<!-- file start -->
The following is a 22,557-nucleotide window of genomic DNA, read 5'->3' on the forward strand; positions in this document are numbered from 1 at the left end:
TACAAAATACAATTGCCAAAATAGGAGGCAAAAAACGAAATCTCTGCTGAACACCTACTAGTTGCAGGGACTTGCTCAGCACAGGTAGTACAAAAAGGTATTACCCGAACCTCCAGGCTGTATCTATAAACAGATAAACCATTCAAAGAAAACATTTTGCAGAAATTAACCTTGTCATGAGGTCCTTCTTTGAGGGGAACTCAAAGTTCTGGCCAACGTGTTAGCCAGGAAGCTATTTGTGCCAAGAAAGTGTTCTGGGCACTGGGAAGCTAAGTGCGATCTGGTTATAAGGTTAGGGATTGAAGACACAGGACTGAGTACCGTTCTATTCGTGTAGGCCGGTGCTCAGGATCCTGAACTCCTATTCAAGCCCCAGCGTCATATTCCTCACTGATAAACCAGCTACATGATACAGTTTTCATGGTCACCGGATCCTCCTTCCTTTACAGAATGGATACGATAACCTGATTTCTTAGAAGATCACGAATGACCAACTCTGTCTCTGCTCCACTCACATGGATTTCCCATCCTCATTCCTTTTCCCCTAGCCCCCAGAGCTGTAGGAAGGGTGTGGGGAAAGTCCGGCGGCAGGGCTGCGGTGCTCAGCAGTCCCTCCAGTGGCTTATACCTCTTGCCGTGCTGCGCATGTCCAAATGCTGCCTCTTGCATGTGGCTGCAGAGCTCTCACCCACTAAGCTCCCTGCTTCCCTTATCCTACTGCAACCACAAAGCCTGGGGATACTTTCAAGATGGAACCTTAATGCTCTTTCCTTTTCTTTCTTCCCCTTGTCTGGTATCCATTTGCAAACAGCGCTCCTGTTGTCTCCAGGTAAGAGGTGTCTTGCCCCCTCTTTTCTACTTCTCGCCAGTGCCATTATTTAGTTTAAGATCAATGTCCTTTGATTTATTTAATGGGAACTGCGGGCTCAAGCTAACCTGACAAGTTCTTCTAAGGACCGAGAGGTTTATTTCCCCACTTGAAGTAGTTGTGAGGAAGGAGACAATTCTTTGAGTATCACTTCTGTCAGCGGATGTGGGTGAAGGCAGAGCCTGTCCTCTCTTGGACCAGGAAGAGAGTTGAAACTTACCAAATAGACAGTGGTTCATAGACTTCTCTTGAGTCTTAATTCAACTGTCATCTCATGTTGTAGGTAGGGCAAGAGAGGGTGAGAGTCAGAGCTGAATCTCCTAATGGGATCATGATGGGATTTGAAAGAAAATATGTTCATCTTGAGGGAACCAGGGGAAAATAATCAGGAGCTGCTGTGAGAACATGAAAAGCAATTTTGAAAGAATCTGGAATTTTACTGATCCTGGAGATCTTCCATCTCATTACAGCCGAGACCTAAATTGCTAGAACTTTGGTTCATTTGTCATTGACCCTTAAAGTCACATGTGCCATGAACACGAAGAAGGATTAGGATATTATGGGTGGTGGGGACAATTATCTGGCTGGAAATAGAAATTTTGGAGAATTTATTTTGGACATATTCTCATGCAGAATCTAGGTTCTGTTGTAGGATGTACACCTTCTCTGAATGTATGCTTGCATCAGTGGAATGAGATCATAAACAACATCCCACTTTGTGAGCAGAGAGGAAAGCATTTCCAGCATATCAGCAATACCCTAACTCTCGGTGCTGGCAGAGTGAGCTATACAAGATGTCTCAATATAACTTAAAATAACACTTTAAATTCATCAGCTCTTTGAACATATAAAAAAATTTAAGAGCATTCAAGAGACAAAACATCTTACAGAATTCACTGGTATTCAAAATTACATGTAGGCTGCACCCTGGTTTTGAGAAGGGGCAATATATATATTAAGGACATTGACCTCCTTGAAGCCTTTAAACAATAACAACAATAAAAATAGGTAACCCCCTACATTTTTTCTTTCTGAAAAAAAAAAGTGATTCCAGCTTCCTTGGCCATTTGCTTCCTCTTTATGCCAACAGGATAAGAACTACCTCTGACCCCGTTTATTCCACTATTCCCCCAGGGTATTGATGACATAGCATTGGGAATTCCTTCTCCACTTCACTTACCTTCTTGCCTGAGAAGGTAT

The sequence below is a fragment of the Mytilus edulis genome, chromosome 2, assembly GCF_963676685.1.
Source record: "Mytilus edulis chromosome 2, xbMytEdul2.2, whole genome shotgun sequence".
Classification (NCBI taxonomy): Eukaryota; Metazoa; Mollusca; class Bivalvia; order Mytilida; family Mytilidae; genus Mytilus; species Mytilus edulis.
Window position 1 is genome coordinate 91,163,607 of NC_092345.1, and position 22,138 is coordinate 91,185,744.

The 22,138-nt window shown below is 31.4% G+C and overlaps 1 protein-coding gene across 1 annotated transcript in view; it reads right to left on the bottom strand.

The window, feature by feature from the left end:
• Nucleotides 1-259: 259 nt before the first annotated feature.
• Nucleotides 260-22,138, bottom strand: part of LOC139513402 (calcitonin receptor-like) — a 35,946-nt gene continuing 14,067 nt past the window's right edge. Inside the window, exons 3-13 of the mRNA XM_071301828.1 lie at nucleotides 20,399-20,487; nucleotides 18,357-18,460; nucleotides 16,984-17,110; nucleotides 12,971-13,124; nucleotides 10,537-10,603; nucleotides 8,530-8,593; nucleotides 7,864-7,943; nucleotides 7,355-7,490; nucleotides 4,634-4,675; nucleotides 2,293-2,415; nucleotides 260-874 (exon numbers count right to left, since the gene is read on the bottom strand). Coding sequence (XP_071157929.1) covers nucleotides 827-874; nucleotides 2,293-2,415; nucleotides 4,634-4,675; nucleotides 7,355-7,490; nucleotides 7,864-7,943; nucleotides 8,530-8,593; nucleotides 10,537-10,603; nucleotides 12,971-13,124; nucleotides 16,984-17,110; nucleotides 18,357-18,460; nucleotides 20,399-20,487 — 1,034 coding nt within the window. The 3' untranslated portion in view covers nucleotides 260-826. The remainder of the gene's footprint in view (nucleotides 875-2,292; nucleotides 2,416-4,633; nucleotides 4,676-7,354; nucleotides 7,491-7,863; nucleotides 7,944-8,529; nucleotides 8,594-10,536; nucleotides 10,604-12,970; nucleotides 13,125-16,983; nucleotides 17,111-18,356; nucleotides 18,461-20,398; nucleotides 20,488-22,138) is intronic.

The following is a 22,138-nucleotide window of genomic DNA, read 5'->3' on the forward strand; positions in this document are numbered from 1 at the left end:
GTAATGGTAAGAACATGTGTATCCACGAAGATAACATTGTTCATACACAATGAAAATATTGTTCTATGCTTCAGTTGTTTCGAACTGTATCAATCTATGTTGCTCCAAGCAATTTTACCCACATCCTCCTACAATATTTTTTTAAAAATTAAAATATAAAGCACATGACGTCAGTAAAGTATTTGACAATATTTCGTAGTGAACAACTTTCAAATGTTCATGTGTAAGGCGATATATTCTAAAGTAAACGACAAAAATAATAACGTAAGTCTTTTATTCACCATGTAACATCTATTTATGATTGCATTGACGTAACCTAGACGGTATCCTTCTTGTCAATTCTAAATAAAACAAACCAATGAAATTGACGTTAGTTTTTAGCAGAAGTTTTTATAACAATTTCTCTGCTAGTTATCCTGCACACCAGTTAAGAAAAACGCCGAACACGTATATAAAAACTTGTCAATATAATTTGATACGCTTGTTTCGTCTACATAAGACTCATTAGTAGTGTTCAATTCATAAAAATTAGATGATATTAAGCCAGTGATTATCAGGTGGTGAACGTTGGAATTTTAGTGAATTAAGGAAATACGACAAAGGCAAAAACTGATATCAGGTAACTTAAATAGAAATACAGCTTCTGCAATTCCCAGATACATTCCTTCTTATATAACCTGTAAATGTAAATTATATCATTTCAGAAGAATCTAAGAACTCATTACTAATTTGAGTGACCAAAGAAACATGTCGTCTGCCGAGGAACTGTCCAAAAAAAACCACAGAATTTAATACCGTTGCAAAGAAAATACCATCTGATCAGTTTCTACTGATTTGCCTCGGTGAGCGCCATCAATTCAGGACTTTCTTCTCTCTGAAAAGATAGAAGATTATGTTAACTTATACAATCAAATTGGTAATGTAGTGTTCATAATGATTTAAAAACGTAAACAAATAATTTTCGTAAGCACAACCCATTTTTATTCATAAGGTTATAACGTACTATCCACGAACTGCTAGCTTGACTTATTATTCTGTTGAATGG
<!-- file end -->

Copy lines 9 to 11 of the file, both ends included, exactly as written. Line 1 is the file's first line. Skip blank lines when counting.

• Nucleotides 1-259: 259 nt before the first annotated feature.
• Nucleotides 260-22,138, bottom strand: part of LOC139513402 (calcitonin receptor-like) — a 35,946-nt gene continuing 14,067 nt past the window's right edge. Inside the window, exons 3-13 of the mRNA XM_071301828.1 lie at nucleotides 20,399-20,487; nucleotides 18,357-18,460; nucleotides 16,984-17,110; nucleotides 12,971-13,124; nucleotides 10,537-10,603; nucleotides 8,530-8,593; nucleotides 7,864-7,943; nucleotides 7,355-7,490; nucleotides 4,634-4,675; nucleotides 2,293-2,415; nucleotides 260-874 (exon numbers count right to left, since the gene is read on the bottom strand). Coding sequence (XP_071157929.1) covers nucleotides 827-874; nucleotides 2,293-2,415; nucleotides 4,634-4,675; nucleotides 7,355-7,490; nucleotides 7,864-7,943; nucleotides 8,530-8,593; nucleotides 10,537-10,603; nucleotides 12,971-13,124; nucleotides 16,984-17,110; nucleotides 18,357-18,460; nucleotides 20,399-20,487 — 1,034 coding nt within the window. The 3' untranslated portion in view covers nucleotides 260-826. The remainder of the gene's footprint in view (nucleotides 875-2,292; nucleotides 2,416-4,633; nucleotides 4,676-7,354; nucleotides 7,491-7,863; nucleotides 7,944-8,529; nucleotides 8,594-10,536; nucleotides 10,604-12,970; nucleotides 13,125-16,983; nucleotides 17,111-18,356; nucleotides 18,461-20,398; nucleotides 20,488-22,138) is intronic.

The following is a 22,138-nucleotide window of genomic DNA, read 5'->3' on the forward strand; positions in this document are numbered from 1 at the left end: